There also are signs traditional mortgage lending is picking up: Residential home loans from banks expanded at an annualized rate of 1.4% in the first quarter, after contracting in the final months of last year, Fed data show. The Fed's latest survey of bank lending officers showed nearly 10% of banks polled said they were easing standards on "prime," or low-risk, mortgages, compared with less than 5% in a previous survey.
The recovery of the housing market, which appears to have turned a corner this year, could provide an additional boost. With rising home values making Americans wealthier and improving banks' own balance sheets, more lenders may become comfortable lending. "Rising house prices are likely to encourage a further loosening of credit," the New York Fed's Mr. Dudley recently said.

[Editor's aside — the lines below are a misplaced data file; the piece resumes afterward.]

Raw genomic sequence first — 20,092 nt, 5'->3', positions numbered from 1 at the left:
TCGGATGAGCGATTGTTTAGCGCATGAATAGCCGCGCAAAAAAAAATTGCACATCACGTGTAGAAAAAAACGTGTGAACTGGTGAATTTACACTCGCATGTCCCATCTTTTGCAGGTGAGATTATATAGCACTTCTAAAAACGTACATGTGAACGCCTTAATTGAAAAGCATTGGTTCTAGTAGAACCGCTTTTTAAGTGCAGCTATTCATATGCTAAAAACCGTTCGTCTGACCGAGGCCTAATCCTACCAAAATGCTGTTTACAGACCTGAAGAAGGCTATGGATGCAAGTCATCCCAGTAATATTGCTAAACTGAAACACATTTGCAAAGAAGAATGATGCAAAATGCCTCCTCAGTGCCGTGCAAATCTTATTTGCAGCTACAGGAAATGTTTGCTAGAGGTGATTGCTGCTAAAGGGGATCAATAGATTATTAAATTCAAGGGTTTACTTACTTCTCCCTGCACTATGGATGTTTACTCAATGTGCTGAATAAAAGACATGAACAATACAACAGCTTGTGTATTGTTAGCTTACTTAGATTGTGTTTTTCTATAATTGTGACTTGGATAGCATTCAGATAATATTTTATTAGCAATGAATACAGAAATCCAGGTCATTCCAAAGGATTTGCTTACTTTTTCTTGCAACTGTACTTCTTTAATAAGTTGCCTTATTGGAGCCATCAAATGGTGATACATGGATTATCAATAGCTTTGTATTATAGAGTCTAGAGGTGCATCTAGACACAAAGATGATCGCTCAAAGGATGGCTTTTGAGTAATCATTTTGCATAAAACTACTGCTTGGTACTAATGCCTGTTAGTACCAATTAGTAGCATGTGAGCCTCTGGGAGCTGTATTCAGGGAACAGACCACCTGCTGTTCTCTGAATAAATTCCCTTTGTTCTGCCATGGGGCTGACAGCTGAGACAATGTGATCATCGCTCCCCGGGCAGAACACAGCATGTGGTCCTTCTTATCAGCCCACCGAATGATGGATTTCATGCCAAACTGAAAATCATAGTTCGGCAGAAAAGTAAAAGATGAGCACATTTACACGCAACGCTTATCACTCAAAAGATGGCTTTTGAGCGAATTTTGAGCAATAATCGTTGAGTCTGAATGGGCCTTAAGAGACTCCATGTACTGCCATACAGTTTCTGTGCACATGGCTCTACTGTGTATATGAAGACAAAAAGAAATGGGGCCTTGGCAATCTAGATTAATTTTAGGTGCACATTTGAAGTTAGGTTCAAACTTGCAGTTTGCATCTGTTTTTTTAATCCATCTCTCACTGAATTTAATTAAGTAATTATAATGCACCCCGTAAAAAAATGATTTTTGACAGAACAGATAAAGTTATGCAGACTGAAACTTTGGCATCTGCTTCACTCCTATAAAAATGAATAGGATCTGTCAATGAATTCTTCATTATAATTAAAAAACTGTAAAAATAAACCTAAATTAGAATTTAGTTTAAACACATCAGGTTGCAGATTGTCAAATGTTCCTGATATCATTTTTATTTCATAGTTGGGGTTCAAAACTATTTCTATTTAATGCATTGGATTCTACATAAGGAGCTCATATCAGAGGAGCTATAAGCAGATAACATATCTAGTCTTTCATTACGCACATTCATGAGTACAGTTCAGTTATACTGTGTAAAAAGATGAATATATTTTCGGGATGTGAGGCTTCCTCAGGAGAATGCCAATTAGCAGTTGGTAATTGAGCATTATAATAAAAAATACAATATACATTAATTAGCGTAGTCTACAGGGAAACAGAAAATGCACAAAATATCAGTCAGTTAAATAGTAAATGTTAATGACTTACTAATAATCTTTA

Meanwhile, many Americans are taking advantage of low mortgage rates to refinance their home loans.
Carrie Applegate finished refinancing the mortgage on her two-bedroom Boise home in January.
It wasn't easy. Ms. Applegate has lived in her home eight years, held the same administrative job at BoiseStateUniversity for 10 years and has a solid credit score around 750. But when she had her house appraised last fall, its market value was only $130,000—which meant she had 19% equity in her home, not the 20% required by her bank to refinance. She scrapped that effort and retried under the government's Home Affordable Refinance Program, which makes it easier for borrowers to refinance.
Eventually the refinance came through—allowing Ms. Applegate to shave about $100 off her monthly mortgage payment of $730. "I'm happy I did it, I'm better off financially," she said. The refinancing process "is starting to get better."
Write to Neil Shah at firstname.lastname@example.org